Louisiana and Cuba are natural trading partners: Mike Strain and Joe Accardo

by Jonathan Adams

Mike Strain is Louisiana commissioner of Agriculture & Forestry and Joe Accardo Jr. is executive director of the Ports Association of Louisiana.

While the Cuban government should ease regulations to allow the growth of U.S. companies investing there, the United States should open up trade with Cuba. Louisiana can be at the forefront of doing business with Cuba to take advantage of opportunities from more agricultural exports, trade that would benefit Louisiana’s extensive port system and potential growth of the tourism and cruise industry.

When you’re in New Orleans, you’re twice as close to Havana as you are to New York City. Prior to the trade embargo, Louisiana had a flourishing trade relationship with Cuba through multiple state ports on the lower Mississippi River and Lake Charles, where most of our rice was exported. It would be beneficial to our state’s economy to expand commerce with one of our closest neighbors and historic trading partners. Every day we don’t expand trade with Cuba we are leaving money and opportunities on the table. Louisiana has a lot to gain from opening up trade – from our ports to our farms.

When our existing policy excluded American agribusiness from Cuban markets, foreign competitors like the European Union, Brazil and Argentina gained our market share. While Louisiana companies and farmers are kept on the sidelines due to the trade embargo, our international competitors are taking advantage of opportunities with no competition from the Louisiana business and agricultural sectors.

Cuba should be a key market for our state’s farms and agribusinesses. Cuba imports nearly 80 percent of its food and is home to more than 11 million potential customers for Louisiana’s farmers.

Our state’s top exports include soybeans, rice, and poultry, which are all commodities that are major imports for Cuba. Soybeans and rice accounted for a combined $750 million in export value in 2014 and that total would only grow if trade were expanded with Cuba. Cuba’s demand for soybeans, Louisiana’s top export, will only increase as Cuba’s livestock sector develops in the longer term. Cuba’s demand for rice per capita is the highest of any country in the Western Hemisphere, making it a natural market for Louisiana rice farmers to re-enter. Prior to the embargo, Cuba was typically the largest market for U.S. long-grain rice exports.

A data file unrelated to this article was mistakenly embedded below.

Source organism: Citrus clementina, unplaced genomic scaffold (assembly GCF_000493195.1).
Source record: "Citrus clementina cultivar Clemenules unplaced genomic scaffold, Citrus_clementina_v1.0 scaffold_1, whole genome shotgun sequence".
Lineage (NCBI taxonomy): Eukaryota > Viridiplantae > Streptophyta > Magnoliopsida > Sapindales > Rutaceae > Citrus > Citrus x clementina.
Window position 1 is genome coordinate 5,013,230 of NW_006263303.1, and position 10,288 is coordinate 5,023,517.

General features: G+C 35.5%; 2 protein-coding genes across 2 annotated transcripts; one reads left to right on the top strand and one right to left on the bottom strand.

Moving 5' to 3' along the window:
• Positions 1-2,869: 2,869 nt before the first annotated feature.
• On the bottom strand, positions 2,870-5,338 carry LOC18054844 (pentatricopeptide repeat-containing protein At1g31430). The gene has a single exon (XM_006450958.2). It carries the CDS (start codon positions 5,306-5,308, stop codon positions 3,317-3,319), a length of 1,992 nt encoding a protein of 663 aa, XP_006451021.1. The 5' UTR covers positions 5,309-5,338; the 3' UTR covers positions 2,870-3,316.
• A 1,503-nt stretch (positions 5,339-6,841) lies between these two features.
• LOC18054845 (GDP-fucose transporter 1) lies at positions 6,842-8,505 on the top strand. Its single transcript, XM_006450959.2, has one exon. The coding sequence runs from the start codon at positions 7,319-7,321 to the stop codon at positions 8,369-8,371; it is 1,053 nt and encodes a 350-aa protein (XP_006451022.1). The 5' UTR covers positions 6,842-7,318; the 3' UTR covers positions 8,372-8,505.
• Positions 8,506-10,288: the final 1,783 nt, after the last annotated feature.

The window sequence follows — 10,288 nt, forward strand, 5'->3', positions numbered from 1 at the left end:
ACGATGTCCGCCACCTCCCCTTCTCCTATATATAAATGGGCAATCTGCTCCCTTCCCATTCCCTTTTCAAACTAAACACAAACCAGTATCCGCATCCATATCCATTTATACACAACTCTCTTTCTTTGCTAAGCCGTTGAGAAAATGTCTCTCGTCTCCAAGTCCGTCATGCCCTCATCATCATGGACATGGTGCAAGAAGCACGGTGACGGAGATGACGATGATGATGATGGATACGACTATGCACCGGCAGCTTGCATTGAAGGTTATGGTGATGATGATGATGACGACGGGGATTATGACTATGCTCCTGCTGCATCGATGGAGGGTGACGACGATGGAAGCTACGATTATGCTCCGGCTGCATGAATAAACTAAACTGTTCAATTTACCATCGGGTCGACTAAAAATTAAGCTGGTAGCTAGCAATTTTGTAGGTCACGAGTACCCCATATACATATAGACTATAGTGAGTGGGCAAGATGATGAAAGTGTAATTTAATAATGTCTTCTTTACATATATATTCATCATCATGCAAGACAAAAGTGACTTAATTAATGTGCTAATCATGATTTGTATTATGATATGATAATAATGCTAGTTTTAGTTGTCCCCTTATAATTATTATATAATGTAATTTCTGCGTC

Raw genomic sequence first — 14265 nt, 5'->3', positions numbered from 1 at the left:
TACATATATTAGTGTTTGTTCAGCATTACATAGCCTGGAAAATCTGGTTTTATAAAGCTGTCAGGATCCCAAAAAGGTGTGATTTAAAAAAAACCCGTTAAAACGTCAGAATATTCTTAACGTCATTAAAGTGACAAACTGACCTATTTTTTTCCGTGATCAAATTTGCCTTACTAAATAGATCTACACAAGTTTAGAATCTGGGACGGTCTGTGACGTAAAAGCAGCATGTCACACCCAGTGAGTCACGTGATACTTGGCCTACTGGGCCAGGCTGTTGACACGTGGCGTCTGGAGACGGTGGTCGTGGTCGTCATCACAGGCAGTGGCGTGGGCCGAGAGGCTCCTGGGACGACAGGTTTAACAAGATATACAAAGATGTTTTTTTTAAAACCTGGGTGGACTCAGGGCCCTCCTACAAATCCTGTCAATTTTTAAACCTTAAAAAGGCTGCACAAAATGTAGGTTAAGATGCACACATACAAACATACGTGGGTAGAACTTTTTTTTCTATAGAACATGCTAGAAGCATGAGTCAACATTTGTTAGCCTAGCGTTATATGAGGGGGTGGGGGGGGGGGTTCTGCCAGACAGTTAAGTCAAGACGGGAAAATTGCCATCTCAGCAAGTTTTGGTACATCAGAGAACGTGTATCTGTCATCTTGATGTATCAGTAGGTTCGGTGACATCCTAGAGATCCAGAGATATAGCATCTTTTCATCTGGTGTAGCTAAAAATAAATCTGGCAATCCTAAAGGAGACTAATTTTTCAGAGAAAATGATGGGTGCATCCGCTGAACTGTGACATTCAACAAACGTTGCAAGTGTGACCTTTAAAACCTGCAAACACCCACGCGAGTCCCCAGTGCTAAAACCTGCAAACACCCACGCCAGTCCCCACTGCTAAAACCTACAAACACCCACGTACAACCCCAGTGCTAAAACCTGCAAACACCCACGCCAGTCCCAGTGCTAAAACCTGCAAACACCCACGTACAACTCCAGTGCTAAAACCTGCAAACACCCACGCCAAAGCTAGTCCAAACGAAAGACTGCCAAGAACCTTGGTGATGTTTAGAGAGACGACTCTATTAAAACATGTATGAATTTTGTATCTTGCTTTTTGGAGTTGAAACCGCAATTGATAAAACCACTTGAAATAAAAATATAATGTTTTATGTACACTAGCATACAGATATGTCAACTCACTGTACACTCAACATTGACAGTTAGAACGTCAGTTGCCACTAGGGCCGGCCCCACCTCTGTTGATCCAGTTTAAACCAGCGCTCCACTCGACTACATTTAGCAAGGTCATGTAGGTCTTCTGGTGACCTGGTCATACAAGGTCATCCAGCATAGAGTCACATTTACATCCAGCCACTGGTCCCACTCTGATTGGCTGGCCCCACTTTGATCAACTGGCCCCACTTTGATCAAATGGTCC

And it’s not just our products. The Port of New Orleans’ Gulf location makes our state a natural trade partner with Cuba. In fact, prior to the creation of the trade embargo in 1962, New Orleans was the U.S.’s largest trading partner with Cuba overall. Louisiana stands to gain even more from increased exports: Louisiana’s ports are about two sailing days away from Havana’s Port of Mariel, compared with more than 30 days for current Cuban trade partners using the Vietnamese port of Ho Chi Minh City.

Louisiana is home to five of the top 15 ports in the U.S. Even with the embargo, Louisiana ports are the top source of permitted U.S. goods to Cuba. Ending the embargo would allow those ports to trade even more with Cuba and increase business for Louisiana’s industries. One in every five jobs in Louisiana depends on ports. Allowing for more trade with Cuba will increase the volume of goods traveling through Louisiana ports, which will directly impact Louisiana workers and our state’s economy.

This article is for information purposes only.
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